First, we consider the case of an idealized mountain massif where the small-scales and the large-scales of the height are well separated, and in the absence of tropopause. In this case, the PV produced by the GWs force has a surface impact that is significant when compared to the surface response to the large-scales. For a cold front, the GWs force produces a trough over the massif and a larger amplitude ridge immediately downstream. It opposes somehow to the response due to the large-scales of the massif, which is anticyclonic aloft and cyclonic downstream. For a warm front, the GWs force produces a ridge over the massif and a trough downstream, hence reinforcing the response due to the large-scales.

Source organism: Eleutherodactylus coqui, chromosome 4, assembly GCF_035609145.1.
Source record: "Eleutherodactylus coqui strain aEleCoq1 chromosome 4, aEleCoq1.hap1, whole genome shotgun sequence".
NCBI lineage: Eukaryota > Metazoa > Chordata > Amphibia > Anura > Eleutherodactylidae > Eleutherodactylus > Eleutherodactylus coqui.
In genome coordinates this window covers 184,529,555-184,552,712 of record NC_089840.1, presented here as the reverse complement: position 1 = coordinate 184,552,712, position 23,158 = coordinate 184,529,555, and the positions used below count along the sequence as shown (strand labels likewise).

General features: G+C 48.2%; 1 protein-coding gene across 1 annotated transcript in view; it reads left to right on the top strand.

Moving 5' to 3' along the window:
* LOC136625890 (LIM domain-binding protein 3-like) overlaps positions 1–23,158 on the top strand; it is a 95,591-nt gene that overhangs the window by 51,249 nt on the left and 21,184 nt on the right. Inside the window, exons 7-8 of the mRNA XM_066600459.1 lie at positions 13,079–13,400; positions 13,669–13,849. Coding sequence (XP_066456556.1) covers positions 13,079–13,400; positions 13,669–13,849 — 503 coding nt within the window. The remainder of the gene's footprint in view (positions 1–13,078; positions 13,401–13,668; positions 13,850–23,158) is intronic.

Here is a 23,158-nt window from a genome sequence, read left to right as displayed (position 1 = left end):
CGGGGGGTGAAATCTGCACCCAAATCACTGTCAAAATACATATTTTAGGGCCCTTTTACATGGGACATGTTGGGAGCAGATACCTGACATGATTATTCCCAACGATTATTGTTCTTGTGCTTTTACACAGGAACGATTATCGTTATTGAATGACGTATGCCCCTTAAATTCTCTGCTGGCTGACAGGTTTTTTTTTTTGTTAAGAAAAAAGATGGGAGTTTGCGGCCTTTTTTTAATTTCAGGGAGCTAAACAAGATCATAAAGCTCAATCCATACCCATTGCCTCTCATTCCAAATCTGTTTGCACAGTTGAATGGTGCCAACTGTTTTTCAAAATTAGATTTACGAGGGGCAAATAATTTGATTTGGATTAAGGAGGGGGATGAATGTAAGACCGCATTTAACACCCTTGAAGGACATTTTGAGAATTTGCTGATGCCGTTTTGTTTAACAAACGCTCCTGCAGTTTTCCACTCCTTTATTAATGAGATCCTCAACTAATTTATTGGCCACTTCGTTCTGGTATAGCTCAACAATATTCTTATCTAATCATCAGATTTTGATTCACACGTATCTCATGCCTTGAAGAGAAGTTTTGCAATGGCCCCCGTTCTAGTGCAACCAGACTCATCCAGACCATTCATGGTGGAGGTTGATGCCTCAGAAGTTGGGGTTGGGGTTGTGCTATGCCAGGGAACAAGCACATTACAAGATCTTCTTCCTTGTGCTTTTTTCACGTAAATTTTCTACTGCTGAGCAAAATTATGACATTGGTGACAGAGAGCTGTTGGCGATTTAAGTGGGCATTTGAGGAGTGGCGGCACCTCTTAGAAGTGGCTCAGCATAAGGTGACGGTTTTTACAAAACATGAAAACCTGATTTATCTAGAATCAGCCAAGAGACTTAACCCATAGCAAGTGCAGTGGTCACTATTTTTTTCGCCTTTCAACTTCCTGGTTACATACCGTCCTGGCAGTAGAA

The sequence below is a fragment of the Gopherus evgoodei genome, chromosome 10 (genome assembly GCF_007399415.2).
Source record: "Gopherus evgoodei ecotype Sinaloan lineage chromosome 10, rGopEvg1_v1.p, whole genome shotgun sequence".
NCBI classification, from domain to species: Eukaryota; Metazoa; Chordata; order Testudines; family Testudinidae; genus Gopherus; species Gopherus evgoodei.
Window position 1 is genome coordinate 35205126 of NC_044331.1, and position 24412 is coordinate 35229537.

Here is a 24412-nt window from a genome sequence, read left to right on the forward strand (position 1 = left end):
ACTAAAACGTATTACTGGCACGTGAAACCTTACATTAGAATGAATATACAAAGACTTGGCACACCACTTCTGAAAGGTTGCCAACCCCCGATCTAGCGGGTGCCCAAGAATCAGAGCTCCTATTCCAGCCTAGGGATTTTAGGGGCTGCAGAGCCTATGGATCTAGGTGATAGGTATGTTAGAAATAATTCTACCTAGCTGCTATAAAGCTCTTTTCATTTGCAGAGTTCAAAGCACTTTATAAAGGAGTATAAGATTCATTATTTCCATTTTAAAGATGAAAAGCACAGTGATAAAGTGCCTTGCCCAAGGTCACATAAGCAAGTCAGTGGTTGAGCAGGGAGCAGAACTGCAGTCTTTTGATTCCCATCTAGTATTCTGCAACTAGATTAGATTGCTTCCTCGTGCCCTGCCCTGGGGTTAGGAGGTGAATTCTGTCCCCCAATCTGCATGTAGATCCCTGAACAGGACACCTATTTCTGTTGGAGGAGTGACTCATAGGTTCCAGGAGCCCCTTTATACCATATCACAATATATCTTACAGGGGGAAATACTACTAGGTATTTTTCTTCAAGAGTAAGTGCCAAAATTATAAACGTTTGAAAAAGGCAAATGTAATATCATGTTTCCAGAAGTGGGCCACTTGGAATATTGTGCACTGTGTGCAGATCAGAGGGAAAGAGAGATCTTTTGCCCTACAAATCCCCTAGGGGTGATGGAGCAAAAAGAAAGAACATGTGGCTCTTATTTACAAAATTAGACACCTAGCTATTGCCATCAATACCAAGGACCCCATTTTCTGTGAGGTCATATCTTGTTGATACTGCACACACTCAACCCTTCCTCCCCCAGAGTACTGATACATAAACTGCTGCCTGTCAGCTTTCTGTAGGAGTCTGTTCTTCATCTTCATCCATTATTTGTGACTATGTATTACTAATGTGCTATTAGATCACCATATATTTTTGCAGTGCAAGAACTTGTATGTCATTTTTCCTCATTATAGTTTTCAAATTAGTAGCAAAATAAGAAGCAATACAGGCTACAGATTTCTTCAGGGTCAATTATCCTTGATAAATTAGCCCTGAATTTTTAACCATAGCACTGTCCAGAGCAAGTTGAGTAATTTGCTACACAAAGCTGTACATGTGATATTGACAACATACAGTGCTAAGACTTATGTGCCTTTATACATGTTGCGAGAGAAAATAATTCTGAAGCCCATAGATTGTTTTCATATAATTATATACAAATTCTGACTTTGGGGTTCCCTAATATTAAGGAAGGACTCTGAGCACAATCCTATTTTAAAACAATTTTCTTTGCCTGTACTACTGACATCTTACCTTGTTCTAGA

Second, we verify that the above results are rather systematic by a series of sensitivity studies where we change the small and large scales specification of the mountain massif, the intensity of the low level flow, or include baroclinic instabilities. We also repeat some experiments in the Quasi-Geostrophic approximation to point out the significant role of the ageostrophic circulation.
Third, we consider the case of a broader small-scale orographic spectrum, representative of the Alps, by fitting the spectrum obtained from orographic elevation data. The main characteristics of the response are preserved in this more realistic configuration, notably the order of magnitude, and the structure of the surface patterns relatively to the front.
The significance of our results is then discussed in the context of the parameterization of GWs in General Circulation Models. Our results may also help to interpret the complex PV structures occurring when mountain gravity waves break in a baroclinic environment.